500 acres in former Wakefield mining region named among locations that define England's art landscape
The Domesday Book listed it as 'waste', and as recently as 11 years ago it was a teacher training college '“ but the 500 acres of fields and woods in the former mining country between Wakefield and Barnsley is now officially one of the 10 places that best encapsulate the nation's history.
The Yorkshire Sculpture Park, on the site of the former Bretton Hall College, is listed alongside Chatsworth and St Paul’s Cathedral among the country’s defining art, architecture and sculpture landmarks.
The list has been compiled as part of a project to tell England’s story in 100 places, divided into 10 categories.
Ironically, it also includes a museum dedicated to the sculptor Barbara Hepworth, who was born near the Sculpture Park and who has a gallery named after her in Wakefield.
But the Barbara Hepworth Museum and Sculpture Garden, chosen from a longer list of public nominations, is in St Ives, Cornwall, where she spent much of her life.
Will Gompertz, the BBC Arts Editor, who picked the top 10, said he had selected the Sculpture Park because it was “a fabulous tribute to the English countryside that marries the ancient with the modern”.
He said: “Sculptors from Henry Moore to Auguste Rodin have shown their work in their splendid gardens. It is, without doubt, one of the finest examples of art in the landscape anywhere in the world.”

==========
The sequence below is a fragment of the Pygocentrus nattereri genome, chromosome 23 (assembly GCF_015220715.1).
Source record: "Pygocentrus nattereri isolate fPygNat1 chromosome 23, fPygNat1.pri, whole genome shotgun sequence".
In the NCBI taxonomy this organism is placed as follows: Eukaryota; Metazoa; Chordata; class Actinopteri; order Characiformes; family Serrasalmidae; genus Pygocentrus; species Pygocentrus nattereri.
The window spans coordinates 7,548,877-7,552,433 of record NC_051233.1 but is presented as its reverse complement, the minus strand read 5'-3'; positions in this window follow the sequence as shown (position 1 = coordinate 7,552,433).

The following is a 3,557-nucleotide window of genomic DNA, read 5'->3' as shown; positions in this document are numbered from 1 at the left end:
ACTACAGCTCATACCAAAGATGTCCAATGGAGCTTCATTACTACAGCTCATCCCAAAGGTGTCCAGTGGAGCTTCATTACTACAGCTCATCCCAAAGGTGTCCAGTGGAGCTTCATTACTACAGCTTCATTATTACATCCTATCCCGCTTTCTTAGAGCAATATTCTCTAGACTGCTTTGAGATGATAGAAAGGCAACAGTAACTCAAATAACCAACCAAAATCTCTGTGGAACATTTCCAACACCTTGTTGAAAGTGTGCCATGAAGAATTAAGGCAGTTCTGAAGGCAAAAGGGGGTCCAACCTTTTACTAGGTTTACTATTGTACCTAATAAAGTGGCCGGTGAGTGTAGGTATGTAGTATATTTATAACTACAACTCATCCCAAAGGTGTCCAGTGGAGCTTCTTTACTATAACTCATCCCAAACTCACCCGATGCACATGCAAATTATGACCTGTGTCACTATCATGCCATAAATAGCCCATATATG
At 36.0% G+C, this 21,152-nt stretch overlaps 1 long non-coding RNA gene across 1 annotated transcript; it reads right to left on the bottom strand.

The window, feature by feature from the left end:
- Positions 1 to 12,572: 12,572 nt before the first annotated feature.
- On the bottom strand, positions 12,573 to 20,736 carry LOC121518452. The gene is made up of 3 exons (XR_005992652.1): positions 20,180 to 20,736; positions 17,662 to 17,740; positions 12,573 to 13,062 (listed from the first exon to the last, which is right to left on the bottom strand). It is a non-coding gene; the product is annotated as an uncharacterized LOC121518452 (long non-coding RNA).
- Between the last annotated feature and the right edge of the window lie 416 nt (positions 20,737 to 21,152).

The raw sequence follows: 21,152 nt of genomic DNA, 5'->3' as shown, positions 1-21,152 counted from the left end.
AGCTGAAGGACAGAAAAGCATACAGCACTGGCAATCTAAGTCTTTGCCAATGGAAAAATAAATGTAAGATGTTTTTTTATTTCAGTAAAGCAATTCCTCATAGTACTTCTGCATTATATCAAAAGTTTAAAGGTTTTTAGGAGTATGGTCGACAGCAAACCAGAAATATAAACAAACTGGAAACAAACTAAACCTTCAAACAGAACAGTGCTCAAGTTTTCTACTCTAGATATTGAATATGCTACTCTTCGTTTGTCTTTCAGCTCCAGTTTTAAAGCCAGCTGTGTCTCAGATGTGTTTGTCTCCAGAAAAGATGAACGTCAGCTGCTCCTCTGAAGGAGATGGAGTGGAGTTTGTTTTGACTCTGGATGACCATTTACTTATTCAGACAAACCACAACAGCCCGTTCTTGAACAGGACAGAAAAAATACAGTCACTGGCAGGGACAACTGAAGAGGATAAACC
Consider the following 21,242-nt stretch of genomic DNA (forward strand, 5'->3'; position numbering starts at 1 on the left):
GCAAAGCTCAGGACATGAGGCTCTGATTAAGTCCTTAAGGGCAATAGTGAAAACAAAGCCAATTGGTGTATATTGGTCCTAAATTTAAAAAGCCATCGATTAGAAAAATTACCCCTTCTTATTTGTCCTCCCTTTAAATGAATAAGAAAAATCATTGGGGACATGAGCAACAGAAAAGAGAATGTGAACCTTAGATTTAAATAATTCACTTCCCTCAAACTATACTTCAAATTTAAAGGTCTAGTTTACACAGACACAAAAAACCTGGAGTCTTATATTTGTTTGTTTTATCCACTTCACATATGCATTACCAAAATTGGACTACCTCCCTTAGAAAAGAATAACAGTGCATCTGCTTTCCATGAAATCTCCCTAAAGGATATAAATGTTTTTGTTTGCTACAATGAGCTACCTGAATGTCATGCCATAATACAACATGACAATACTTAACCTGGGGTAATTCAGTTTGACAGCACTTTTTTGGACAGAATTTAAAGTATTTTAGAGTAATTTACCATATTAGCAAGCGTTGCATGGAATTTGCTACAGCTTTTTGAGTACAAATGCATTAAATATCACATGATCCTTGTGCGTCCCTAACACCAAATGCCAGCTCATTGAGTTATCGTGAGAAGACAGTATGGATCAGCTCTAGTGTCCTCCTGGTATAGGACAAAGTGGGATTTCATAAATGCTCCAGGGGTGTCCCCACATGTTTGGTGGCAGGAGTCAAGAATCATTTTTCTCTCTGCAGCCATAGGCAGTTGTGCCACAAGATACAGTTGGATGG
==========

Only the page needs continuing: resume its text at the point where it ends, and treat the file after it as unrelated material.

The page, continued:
The park was founded in 1977 when Peter Murray, a lecturer at Bretton Park College, proposed placing sculptures in the grounds and opening the land to the public for the first time.
The college had opened in 1949, with just 56 pupils, and eventually became part of Leeds University. Its alumni include the actor and screenwriter Collin Welland, the writer Kay Mellor and the actor-comedians Mark Gatiss, Steve Pemberton and Reece Shearsmith. The college closed in 2007, but the future of the Sculpture Park was secured when Wakefield Council bought the Bretton Park Estate.
The region’s other entry on the list is the Chatsworth Estate, near Bakewell, one of the grandest country houses in England. It contains works of art that span 4,000 years, including masterpieces by Rembrandt, and its grounds are used by its owners, the Duke and Duchess of Devonshire, as the setting for contemporary works.
Mr Gompertz said: “Chatsworth is perhaps the finest example of the English stately home. But it is still a living home with an energetic owner who makes sure that this historic building is still very much alive in the 21st century.”
Among the more unusual entries on the list is the small Minack open-air theatre in Cornwall, constructed in the 1930s on an outcrop jutting into the sea.
Mr Gompertz said: “If Shakespeare were alive today I think he’d make a beeline for this rocky outpost and write new plays for today.”
Duncan Wilson, chief executive of Historic England, said: “These 10 choices represent the huge range of our most precious places, all of them special and significant around the world.
“They are symbols of great cultural and artistic achievement, from cathedrals and great houses to iconic sculptures, a theatre in a stunning natural setting and one of the greatest galleries of modern art in the world created in an abandoned power station. These places all have a strong identity, and bring people together. They fully deserve to be celebrated.”